Baking a Cake at Altitude & Other Unexpected Challenges of Living Overseas

Life overseas has its challenges. For most of us, developing useful language skills, making quality relationships with colleagues, and managing to acclimate to the daily maze of cultural issues may top the list. But, what of the little, unexpected challenges that tend to sneak up on us when least expected?

A completely unprecedented challenge came my way mere days after setting up my new house in Nepal, my first international teaching locale. I’m a baker by hobby and so set out to bake a double-layer chocolate cake for our director’s surprise birthday party. I soon discovered baking from scratch in Kathmandu’s high altitude would require a substantial readjustment to almost everything I took for granted about baking back home; and for that matter, Kathmandu would force me to reevaluate most every thing I took for granted about my life.

In case you’re interested, Kathmandu’s altitude means food cooks slower so temperatures and/or bake times must be increased …. but, by how much is really the question. Liquids evaporate faster at altitude so flour, sugar, milk and water require adjustment to prevent a too moist, dry or gummy batter. And finally, gases expand more at altitude making dough rise quite fast. It was easy to see: A new approach to baking was in order! It had been years since I pulled an utter flop out of the oven, and this cake most definitely was a flop, both literally and figuratively.

Most of what we take for granted back home and see as mundane and simple can take on an entirely new character overseas, especially when we try to accomplish a task as if we were back home. Reflecting on my early days in Kathmandu, I consider learning to bake at altitude an analogy of my time here. That’s because everything in Kathmandu is, like life, “at altitude” in one way or another.

ISR asks: What unexpected, challenges have YOU encountered and surmounted in YOUR life overseas?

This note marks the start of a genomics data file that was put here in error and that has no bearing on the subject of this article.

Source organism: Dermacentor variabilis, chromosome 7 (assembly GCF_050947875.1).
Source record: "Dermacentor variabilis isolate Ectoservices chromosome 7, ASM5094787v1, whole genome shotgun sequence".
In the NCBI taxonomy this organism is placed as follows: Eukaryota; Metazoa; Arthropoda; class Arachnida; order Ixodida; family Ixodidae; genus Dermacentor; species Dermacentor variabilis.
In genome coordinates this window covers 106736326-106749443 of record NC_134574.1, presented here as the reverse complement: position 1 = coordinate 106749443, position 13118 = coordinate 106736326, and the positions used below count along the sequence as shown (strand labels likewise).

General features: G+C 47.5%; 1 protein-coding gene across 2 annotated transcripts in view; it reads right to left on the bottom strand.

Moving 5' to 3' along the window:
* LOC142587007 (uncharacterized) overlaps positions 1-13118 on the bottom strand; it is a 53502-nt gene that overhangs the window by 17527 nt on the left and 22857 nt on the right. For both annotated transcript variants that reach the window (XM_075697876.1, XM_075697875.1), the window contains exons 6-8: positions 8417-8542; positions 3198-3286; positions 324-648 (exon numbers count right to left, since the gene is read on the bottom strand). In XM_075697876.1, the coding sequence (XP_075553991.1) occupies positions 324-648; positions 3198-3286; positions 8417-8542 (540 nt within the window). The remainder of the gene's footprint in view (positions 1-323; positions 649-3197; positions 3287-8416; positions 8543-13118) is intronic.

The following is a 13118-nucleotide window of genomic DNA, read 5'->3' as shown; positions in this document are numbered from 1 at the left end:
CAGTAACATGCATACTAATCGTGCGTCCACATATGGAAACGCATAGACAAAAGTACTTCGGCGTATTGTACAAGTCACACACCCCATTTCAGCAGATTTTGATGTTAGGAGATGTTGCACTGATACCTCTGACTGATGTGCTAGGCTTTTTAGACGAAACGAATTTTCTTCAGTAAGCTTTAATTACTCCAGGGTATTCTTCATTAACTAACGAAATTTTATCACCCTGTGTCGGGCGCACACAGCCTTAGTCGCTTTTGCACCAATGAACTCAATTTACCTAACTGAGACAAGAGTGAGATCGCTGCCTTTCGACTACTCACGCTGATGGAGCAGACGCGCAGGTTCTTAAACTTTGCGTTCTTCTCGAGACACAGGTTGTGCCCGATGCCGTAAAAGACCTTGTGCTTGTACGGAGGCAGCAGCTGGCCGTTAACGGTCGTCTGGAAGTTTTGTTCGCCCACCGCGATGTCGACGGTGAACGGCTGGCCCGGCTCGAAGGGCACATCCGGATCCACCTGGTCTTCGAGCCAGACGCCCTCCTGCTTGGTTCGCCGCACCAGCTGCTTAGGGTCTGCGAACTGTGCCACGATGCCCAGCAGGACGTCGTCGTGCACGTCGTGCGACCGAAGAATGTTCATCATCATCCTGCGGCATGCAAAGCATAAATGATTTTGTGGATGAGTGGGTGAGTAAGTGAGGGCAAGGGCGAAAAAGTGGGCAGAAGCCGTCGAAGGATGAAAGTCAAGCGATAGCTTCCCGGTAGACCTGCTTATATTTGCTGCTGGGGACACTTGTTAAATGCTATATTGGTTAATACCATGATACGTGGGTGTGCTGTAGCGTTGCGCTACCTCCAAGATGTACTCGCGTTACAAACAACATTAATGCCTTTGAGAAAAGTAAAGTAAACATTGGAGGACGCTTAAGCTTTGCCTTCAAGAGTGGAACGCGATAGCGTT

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3 thoughts on “Baking a Cake at Altitude & Other Unexpected Challenges of Living Overseas

  1. Had 3 unexpected challenges when got a position in Norway; 1- It was a three year contract but if I first signed for a 2 than it was tax fee for 2 years. 2- Average teaching load was 17 out of 45 and anything over 17 was added on to salary. I was on 22 periods so I received 5 17ths over salary. 3- Only had to show up when you had a class, not stay all day. It was shocking, terrible!!!!

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  2. Also lived in KTM and love to cook. In America you can find greenhouse-grown or imported produce year-round, yet I appreciate that in many countries, seasonal produce is… seasonal. It’s tastier, local, and comes with a smaller environmental footprint. In a place like Nepal however, you get what you get, and when it’s gone there ain’t no more!

    I remember teachers texting out the latest kale sightings. I remember taking friends’ shopping lists to the farmers market, based on rumors of parsley.

    And lemons. Always plenty of limes but nary a lemon in sight! While some passengers from Delhi or Doha attempted to smuggle their new TVs past customs, I wheeled through with a suitcase full of citrus.

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  3. Living in Mexico city was similar but we weren’t as high up as Katmandu. The biggest adjustments were learning the language, avoiding cultural judgements, adjusting to the ¨manana¨ mindset, dealing with fellow ex-pats who refused to adjust but loved to criticize, dealing with envy, scorn, defensiveness and hostility that some locals displayed to each other and occasionally to us, finding what one needed to live life as best we could, parental expectations and rampant corruption in Mexican society, to name a few. Baking wasn’t much of a challenge compared to the above.

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